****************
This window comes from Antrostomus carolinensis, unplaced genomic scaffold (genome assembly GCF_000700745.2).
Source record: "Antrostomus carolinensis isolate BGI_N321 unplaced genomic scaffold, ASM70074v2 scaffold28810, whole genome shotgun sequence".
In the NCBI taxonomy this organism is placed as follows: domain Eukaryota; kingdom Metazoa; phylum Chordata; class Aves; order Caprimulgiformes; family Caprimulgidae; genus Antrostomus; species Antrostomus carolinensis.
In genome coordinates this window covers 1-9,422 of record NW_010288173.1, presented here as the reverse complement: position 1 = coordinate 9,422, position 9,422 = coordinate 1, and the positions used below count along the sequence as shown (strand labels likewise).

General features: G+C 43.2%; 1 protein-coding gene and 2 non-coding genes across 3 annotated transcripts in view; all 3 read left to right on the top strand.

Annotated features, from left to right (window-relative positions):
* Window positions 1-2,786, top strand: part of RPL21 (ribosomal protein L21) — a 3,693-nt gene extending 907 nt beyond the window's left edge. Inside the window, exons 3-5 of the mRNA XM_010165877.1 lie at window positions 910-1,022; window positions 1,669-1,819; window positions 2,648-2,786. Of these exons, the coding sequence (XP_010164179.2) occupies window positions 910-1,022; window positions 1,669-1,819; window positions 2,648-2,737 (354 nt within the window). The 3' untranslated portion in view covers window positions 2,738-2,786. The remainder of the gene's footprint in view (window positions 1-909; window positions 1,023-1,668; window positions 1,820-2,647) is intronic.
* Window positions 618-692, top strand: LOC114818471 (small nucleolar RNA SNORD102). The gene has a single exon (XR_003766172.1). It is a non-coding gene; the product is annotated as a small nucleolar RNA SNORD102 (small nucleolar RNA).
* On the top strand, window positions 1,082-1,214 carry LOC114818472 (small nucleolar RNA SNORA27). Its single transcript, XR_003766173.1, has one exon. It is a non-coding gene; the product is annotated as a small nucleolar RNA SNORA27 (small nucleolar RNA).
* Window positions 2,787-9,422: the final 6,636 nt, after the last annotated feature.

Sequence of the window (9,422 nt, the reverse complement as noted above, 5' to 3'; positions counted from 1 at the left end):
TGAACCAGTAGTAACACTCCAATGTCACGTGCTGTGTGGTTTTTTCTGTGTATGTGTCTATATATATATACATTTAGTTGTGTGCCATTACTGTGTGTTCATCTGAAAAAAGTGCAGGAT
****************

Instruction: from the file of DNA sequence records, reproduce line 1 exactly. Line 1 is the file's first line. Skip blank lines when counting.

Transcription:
This window comes from Antrostomus carolinensis, unplaced genomic scaffold (genome assembly GCF_000700745.2).